EFL / ESL, linguists and most modern dictionaries etc are not so categorical, seeing it as a matter of register. Or to put it another way, it's horses for courses (idiom - see below). In other words how appropriate each form is for a given occasion. And here's New Fowler's:
In answer to the question Who's there?, the natural answer is Me, not I.
So we can begin to see a pattern:
Me.informalUse an object pronoun if it is not followed by a verb
I didneutralUse a subject pronoun if it is followed by a verb (or auxiliary)
Ivery formalOnly use a subject pronoun on its own when being very formal
Now look back at questions 6, 13, 21, 22 and 24

Who's this guy Fowler?

In this discussion I quite frequently mention Fowler's. This is shorthand for the book, A Dictionary of Modern English Usage. This was originally written by Henry Watson Fowler and first published in 1926. While advocating a direct and vigorous use of the language, he also mocked certain artificial rules (like not ending a sentence with a preposition) and opposed pedantry. But as his book mixes elements of both prescriptive and descriptive grammar, he is seen by both camps on the language battlefield as a frame of reference.
Fowler's has been re-edited and re-published twice, with the prescriptive element probably diminishing each time. The second edition appeared in 1965, edited by Sir Ernest Gowers, another giant in the field of English usage, and author of The Complete Plain Words (1954)
The edition I am quoting from is the 3rd edition (1996), or The New Fowler's Modern English Usage, edited and largely rewritten by Robert Burchfield. This is firmly in the descriptive camp, and no doubt not as popular with the traditionalists as the original.

Personal pronouns after the verb to be

Look at these sentences:
  • And which of you two spilt the milk? - It wasn't me, it was her.
  • (On the phone) Hi Mum, it's me.
  • Who said that? - Well, it wasn't me!
The verb to be is a linking verb and theoretically doesn't take an object, but a 'complement to the subject', which is usually a noun phrase or an adjective. According to the traditionalists if a pronoun follows be it should be in subject form, and therefore the examples above are all 'incorrect'.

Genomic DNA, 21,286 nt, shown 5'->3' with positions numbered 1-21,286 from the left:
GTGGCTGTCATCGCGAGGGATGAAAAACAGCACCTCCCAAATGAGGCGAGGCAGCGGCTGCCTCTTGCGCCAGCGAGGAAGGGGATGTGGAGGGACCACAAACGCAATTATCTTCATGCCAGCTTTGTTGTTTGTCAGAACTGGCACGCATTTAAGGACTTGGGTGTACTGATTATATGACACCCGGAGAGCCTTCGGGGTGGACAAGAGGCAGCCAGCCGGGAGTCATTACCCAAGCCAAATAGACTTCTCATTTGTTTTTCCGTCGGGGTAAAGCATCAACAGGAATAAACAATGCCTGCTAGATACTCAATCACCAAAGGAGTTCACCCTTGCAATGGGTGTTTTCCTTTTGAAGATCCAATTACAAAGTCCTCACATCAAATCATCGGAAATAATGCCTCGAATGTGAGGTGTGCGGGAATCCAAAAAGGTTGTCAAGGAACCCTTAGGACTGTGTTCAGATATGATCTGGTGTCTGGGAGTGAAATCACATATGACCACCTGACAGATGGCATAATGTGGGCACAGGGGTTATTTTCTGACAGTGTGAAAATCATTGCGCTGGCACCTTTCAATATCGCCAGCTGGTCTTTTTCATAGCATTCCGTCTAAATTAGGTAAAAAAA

But not surprisingly most of us nowadays treat be like any other verb in this respect and are using object forms, just as in the examples above.
And like the examples with a pronoun alone, when being more careful we might say:
  • And which of you two spilt the milk? - I didn't do it, she did.
  • Who said that? - Well, I didn't!
But there are some people out there who seriously think we ought to answer like this:
  • And which of you two spilt the milk? - Not I, it was she.
  • Who said that? - Not I!
The writer at, for example, while admitting that
In spoken English, most people tend to follow to be verbs with object pronouns
goes on to give these examples:
  • Example: It could have been them.
  • Better: It could have been they.
  • Example: It is just me at the door.
  • Better: It is just I at the door.
How on earth can the two examples which sound least natural to the average educated speaker be 'better'? It's codswallop!
As I see it, it would be just as inappropriate to say 'Hi Mum, it is I.' in normal conversation as it would be to write 'Who did it?' 'It was him' in an academic essay. As I said, horses for courses.
Here is what New Fowler's has to say:
It's me, in answer to the question Who is it?, is now standard.
It is also seems to me inappropriate to mix registers, as in It's I. Contractions belong in an informal to neutral register, not in a formal one. And who isn't going to use contractions with their mum?
See questions 5 and 15

Personal pronouns after prepositions

A preposition must have an object, therefore the correct form to use is the object form - me, him, her etc.
  • Give it to me
  • I bought it for her, to cheer her up